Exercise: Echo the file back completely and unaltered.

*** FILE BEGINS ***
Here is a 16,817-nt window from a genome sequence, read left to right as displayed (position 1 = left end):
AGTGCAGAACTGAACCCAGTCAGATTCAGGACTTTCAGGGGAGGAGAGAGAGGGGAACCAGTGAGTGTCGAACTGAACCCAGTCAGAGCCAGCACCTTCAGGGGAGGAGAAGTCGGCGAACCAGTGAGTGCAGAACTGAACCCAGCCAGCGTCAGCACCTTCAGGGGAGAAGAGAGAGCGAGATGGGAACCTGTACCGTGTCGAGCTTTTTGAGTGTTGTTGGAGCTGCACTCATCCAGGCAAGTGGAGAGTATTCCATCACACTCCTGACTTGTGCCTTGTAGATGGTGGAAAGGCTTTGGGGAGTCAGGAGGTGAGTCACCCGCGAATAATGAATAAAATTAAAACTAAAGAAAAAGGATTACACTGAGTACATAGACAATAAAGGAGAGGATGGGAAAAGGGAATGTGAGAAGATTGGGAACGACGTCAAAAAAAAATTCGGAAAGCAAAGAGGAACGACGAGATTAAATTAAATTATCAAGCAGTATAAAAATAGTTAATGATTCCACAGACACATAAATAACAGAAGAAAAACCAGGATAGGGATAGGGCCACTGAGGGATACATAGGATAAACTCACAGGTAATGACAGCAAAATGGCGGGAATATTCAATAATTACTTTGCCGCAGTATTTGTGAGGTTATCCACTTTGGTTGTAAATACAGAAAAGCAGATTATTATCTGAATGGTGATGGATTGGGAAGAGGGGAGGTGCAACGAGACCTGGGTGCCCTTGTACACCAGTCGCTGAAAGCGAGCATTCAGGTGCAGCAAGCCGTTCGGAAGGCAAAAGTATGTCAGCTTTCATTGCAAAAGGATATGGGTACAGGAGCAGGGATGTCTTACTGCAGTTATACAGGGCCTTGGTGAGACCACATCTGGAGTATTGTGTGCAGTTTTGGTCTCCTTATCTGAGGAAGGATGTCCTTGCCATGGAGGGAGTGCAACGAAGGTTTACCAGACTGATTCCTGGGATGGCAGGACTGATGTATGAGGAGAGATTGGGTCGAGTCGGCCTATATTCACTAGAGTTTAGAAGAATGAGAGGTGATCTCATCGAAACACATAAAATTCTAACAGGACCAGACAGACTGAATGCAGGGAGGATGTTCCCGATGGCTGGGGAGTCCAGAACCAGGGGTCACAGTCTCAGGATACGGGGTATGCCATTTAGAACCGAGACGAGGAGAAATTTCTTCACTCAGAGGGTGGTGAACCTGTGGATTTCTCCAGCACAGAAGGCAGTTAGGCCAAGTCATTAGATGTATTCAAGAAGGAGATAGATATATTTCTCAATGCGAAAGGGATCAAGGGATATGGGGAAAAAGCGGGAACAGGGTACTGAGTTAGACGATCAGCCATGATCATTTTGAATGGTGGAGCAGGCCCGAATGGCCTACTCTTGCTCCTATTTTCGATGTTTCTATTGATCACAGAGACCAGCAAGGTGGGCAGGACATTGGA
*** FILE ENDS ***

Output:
Here is a 16,817-nt window from a genome sequence, read left to right as displayed (position 1 = left end):
AGTGCAGAACTGAACCCAGTCAGATTCAGGACTTTCAGGGGAGGAGAGAGAGGGGAACCAGTGAGTGTCGAACTGAACCCAGTCAGAGCCAGCACCTTCAGGGGAGGAGAAGTCGGCGAACCAGTGAGTGCAGAACTGAACCCAGCCAGCGTCAGCACCTTCAGGGGAGAAGAGAGAGCGAGATGGGAACCTGTACCGTGTCGAGCTTTTTGAGTGTTGTTGGAGCTGCACTCATCCAGGCAAGTGGAGAGTATTCCATCACACTCCTGACTTGTGCCTTGTAGATGGTGGAAAGGCTTTGGGGAGTCAGGAGGTGAGTCACCCGCGAATAATGAATAAAATTAAAACTAAAGAAAAAGGATTACACTGAGTACATAGACAATAAAGGAGAGGATGGGAAAAGGGAATGTGAGAAGATTGGGAACGACGTCAAAAAAAAATTCGGAAAGCAAAGAGGAACGACGAGATTAAATTAAATTATCAAGCAGTATAAAAATAGTTAATGATTCCACAGACACATAAATAACAGAAGAAAAACCAGGATAGGGATAGGGCCACTGAGGGATACATAGGATAAACTCACAGGTAATGACAGCAAAATGGCGGGAATATTCAATAATTACTTTGCCGCAGTATTTGTGAGGTTATCCACTTTGGTTGTAAATACAGAAAAGCAGATTATTATCTGAATGGTGATGGATTGGGAAGAGGGGAGGTGCAACGAGACCTGGGTGCCCTTGTACACCAGTCGCTGAAAGCGAGCATTCAGGTGCAGCAAGCCGTTCGGAAGGCAAAAGTATGTCAGCTTTCATTGCAAAAGGATATGGGTACAGGAGCAGGGATGTCTTACTGCAGTTATACAGGGCCTTGGTGAGACCACATCTGGAGTATTGTGTGCAGTTTTGGTCTCCTTATCTGAGGAAGGATGTCCTTGCCATGGAGGGAGTGCAACGAAGGTTTACCAGACTGATTCCTGGGATGGCAGGACTGATGTATGAGGAGAGATTGGGTCGAGTCGGCCTATATTCACTAGAGTTTAGAAGAATGAGAGGTGATCTCATCGAAACACATAAAATTCTAACAGGACCAGACAGACTGAATGCAGGGAGGATGTTCCCGATGGCTGGGGAGTCCAGAACCAGGGGTCACAGTCTCAGGATACGGGGTATGCCATTTAGAACCGAGACGAGGAGAAATTTCTTCACTCAGAGGGTGGTGAACCTGTGGATTTCTCCAGCACAGAAGGCAGTTAGGCCAAGTCATTAGATGTATTCAAGAAGGAGATAGATATATTTCTCAATGCGAAAGGGATCAAGGGATATGGGGAAAAAGCGGGAACAGGGTACTGAGTTAGACGATCAGCCATGATCATTTTGAATGGTGGAGCAGGCCCGAATGGCCTACTCTTGCTCCTATTTTCGATGTTTCTATTGATCACAGAGACCAGCAAGGTGGGCAGGACATTGGA